There is a Hasidic story told of one Rabbi Eisek who lived in the country in a one room house with a dirt floor. His bed was in one corner, his chair in another, and in the corner in between was his stove and hearth. One night he dreamed that if he ventured into the city, and found the bridge that spanned the moat which surrounded the king’s palace, and dug on the bank underneath that bridge, he would find a treasure that would end his poverty. The next night he dreamed the same dream, and again the night after that. He figured God was trying to tell him something so he packed up a few items to take with him and set out for the city.
Days later, when he arrived, he wandered the streets until he found that bridge. But there was a palace guard there, and he surely would see the Rabbi should he go under the bridge and start digging. So he hung around, thinking there would be a moment when he could slip down the bank. He paced back and forth and eventually drew the attention of the guard anyway, who came over and asked him, “Rebbe, what brings you here?” And the Rabbi, in his innocence, told the guard of his dreams.
“Hah!” exclaimed the guard. “I, too, have had the same dream three nights now. Only in mine, I travel to the home of a poor Rebbe such as yourself, and go into his home and dig under his hearth and there find the treasure of my life!”
Rabbi Eisek bowed to the guard, thanked him for his kindness, and made the journey back to his home. There he put down the few items he had packed, walked over to his stove, and dug into the dirt beneath it – where he found a treasure that put an end to his poverty.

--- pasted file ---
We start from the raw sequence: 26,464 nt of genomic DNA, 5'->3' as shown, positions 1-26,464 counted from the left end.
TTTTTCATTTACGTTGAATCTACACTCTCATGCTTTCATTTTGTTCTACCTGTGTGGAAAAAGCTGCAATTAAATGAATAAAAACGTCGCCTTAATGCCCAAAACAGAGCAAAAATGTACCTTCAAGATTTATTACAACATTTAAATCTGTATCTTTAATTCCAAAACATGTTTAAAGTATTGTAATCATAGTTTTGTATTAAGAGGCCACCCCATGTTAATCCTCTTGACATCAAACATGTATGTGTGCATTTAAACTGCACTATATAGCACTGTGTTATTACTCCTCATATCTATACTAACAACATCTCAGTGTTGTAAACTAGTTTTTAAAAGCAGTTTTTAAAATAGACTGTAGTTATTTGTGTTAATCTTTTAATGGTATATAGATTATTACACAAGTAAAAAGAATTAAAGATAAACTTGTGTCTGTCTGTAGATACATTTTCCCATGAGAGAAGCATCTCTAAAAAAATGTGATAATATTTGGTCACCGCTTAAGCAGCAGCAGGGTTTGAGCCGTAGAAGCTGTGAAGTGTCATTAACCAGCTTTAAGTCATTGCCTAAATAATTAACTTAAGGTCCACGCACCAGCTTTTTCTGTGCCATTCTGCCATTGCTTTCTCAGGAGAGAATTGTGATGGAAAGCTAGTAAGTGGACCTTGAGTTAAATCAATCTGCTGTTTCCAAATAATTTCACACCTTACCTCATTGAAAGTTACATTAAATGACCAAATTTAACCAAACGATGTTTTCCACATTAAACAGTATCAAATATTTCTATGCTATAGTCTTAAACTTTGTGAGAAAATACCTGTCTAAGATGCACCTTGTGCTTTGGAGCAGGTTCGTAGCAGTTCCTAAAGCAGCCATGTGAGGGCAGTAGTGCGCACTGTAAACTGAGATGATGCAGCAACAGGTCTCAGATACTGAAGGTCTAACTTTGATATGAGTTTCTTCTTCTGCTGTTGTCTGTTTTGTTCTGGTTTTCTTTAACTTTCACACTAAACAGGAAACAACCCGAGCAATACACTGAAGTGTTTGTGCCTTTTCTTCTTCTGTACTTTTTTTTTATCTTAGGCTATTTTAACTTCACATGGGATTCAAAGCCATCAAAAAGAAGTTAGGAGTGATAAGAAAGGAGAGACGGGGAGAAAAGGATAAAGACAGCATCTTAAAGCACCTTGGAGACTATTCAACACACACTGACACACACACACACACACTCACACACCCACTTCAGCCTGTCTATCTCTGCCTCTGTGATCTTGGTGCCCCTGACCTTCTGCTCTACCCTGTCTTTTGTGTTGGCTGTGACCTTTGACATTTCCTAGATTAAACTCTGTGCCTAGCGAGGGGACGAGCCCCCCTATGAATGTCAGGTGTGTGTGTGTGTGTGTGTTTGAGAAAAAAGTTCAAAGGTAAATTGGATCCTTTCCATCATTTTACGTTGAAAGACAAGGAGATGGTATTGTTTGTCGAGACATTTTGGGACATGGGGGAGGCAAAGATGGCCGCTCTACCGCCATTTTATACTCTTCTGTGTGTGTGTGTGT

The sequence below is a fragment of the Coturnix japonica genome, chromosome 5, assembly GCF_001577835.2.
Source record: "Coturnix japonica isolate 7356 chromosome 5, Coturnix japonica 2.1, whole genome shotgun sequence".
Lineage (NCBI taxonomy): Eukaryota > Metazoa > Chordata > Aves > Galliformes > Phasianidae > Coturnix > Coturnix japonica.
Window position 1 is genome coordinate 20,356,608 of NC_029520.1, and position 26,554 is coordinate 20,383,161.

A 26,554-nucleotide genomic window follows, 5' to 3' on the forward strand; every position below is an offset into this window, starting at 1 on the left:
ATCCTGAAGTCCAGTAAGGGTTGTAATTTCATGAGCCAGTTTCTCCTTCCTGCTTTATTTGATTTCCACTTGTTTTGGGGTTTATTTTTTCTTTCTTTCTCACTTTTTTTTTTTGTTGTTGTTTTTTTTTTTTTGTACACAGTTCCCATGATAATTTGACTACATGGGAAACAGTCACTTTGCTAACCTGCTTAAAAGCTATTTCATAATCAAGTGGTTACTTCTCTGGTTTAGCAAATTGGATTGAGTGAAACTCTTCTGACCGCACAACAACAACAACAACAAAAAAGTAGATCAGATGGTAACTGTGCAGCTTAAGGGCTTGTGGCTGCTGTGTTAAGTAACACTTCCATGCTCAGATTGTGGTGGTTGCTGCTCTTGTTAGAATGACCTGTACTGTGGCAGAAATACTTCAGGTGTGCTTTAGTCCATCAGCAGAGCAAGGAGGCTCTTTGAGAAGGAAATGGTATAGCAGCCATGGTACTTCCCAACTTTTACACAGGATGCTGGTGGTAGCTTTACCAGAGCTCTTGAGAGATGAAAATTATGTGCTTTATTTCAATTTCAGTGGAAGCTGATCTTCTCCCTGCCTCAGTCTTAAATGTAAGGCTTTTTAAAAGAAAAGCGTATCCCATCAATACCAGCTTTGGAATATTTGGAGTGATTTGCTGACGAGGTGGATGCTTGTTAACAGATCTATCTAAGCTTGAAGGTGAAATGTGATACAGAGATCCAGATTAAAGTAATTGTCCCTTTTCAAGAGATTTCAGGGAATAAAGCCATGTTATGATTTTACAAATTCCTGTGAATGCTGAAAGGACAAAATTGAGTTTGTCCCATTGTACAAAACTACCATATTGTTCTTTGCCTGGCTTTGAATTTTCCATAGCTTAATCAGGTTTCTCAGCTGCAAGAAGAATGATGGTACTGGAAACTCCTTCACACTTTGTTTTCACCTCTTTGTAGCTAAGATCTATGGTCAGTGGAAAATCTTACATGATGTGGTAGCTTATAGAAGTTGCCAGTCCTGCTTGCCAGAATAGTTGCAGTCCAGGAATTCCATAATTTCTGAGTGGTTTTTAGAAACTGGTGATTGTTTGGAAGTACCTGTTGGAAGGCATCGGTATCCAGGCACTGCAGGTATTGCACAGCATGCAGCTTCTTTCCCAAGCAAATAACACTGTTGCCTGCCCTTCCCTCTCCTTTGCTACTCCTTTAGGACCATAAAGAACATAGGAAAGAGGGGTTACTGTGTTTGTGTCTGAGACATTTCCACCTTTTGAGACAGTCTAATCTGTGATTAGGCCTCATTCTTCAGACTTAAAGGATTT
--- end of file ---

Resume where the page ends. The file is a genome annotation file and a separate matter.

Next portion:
Sometimes, we need to go on a long journey before we find the real treasure of our lives, the treasure that lies within our own hearths, within our own hearts. The journey is the work of searching out your connection with the Spirit.
The Rabbi and the poor widow, Nasrudin and even Thoreau, all have something in common. They have found a faith, which instead of giving them worldly wealth, gives them spiritual wealth instead. It enables them to speak from their true self, to know their connection with the Spirit and thus with the world around them, to know themselves as being made in the image of God, and acting accordingly.
By the trappings of the world, they are impoverished; but by the teachings of the Spirit – from Galilee to Walden and beyond – they are wealthy beyond measure. And so are we. Out of that place of being which these stories show us, we can give of ourselves – of our time and talent and treasure – and thus deepen that connection, keeping it real instead of keeping up appearances, not being taken in by some sort of sacred finery, but doing the work of searching out our connection with the Spirit, realizing ever and evermore deeply that we are all made in the image of God. Let us therefore give of ourselves and act accordingly.